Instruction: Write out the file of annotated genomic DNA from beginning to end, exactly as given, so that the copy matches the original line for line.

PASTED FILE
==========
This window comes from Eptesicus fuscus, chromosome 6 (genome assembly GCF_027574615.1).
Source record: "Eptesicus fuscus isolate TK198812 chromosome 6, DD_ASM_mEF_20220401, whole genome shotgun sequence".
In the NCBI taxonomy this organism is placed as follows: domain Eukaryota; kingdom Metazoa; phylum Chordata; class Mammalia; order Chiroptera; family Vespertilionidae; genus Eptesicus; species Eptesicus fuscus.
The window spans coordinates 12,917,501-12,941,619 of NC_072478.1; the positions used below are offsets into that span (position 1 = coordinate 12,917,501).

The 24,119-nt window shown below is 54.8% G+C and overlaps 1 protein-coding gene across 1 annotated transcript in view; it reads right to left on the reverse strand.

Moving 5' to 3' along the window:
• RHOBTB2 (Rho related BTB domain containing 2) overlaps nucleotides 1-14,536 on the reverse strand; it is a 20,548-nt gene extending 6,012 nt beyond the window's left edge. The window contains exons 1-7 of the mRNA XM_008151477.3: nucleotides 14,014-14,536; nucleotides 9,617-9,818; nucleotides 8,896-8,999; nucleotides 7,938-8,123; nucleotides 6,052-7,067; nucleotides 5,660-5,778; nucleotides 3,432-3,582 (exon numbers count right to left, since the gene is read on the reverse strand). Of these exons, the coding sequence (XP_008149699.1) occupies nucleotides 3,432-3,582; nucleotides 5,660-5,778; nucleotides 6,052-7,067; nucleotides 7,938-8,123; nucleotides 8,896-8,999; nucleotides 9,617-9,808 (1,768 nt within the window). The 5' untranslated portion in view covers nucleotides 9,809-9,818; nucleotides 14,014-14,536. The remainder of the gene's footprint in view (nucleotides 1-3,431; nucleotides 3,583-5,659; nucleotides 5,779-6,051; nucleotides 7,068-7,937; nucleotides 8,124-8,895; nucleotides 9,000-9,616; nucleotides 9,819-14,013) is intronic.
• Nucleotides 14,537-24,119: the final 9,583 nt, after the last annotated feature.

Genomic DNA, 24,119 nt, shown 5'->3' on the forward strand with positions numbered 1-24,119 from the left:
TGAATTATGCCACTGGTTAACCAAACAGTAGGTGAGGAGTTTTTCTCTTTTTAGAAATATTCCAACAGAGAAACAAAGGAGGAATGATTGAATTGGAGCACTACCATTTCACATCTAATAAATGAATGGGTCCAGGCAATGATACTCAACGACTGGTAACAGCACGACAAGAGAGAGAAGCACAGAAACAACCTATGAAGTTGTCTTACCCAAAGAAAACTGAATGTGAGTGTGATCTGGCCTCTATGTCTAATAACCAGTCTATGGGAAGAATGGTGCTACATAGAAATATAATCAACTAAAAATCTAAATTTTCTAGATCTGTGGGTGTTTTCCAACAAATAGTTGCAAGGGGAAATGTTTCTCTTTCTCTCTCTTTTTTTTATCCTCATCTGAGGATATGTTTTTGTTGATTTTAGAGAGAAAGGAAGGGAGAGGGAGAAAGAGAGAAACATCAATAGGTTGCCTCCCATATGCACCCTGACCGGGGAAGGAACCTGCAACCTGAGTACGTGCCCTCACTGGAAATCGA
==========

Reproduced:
This window comes from Eptesicus fuscus, chromosome 6 (genome assembly GCF_027574615.1).
Source record: "Eptesicus fuscus isolate TK198812 chromosome 6, DD_ASM_mEF_20220401, whole genome shotgun sequence".
In the NCBI taxonomy this organism is placed as follows: domain Eukaryota; kingdom Metazoa; phylum Chordata; class Mammalia; order Chiroptera; family Vespertilionidae; genus Eptesicus; species Eptesicus fuscus.
The window spans coordinates 12,917,501-12,941,619 of NC_072478.1; the positions used below are offsets into that span (position 1 = coordinate 12,917,501).

The 24,119-nt window shown below is 54.8% G+C and overlaps 1 protein-coding gene across 1 annotated transcript in view; it reads right to left on the reverse strand.

Moving 5' to 3' along the window:
• RHOBTB2 (Rho related BTB domain containing 2) overlaps nucleotides 1-14,536 on the reverse strand; it is a 20,548-nt gene extending 6,012 nt beyond the window's left edge. The window contains exons 1-7 of the mRNA XM_008151477.3: nucleotides 14,014-14,536; nucleotides 9,617-9,818; nucleotides 8,896-8,999; nucleotides 7,938-8,123; nucleotides 6,052-7,067; nucleotides 5,660-5,778; nucleotides 3,432-3,582 (exon numbers count right to left, since the gene is read on the reverse strand). Of these exons, the coding sequence (XP_008149699.1) occupies nucleotides 3,432-3,582; nucleotides 5,660-5,778; nucleotides 6,052-7,067; nucleotides 7,938-8,123; nucleotides 8,896-8,999; nucleotides 9,617-9,808 (1,768 nt within the window). The 5' untranslated portion in view covers nucleotides 9,809-9,818; nucleotides 14,014-14,536. The remainder of the gene's footprint in view (nucleotides 1-3,431; nucleotides 3,583-5,659; nucleotides 5,779-6,051; nucleotides 7,068-7,937; nucleotides 8,124-8,895; nucleotides 9,000-9,616; nucleotides 9,819-14,013) is intronic.
• Nucleotides 14,537-24,119: the final 9,583 nt, after the last annotated feature.

Genomic DNA, 24,119 nt, shown 5'->3' on the forward strand with positions numbered 1-24,119 from the left:
TGAATTATGCCACTGGTTAACCAAACAGTAGGTGAGGAGTTTTTCTCTTTTTAGAAATATTCCAACAGAGAAACAAAGGAGGAATGATTGAATTGGAGCACTACCATTTCACATCTAATAAATGAATGGGTCCAGGCAATGATACTCAACGACTGGTAACAGCACGACAAGAGAGAGAAGCACAGAAACAACCTATGAAGTTGTCTTACCCAAAGAAAACTGAATGTGAGTGTGATCTGGCCTCTATGTCTAATAACCAGTCTATGGGAAGAATGGTGCTACATAGAAATATAATCAACTAAAAATCTAAATTTTCTAGATCTGTGGGTGTTTTCCAACAAATAGTTGCAAGGGGAAATGTTTCTCTTTCTCTCTCTTTTTTTTATCCTCATCTGAGGATATGTTTTTGTTGATTTTAGAGAGAAAGGAAGGGAGAGGGAGAAAGAGAGAAACATCAATAGGTTGCCTCCCATATGCACCCTGACCGGGGAAGGAACCTGCAACCTGAGTACGTGCCCTCACTGGAAATCGA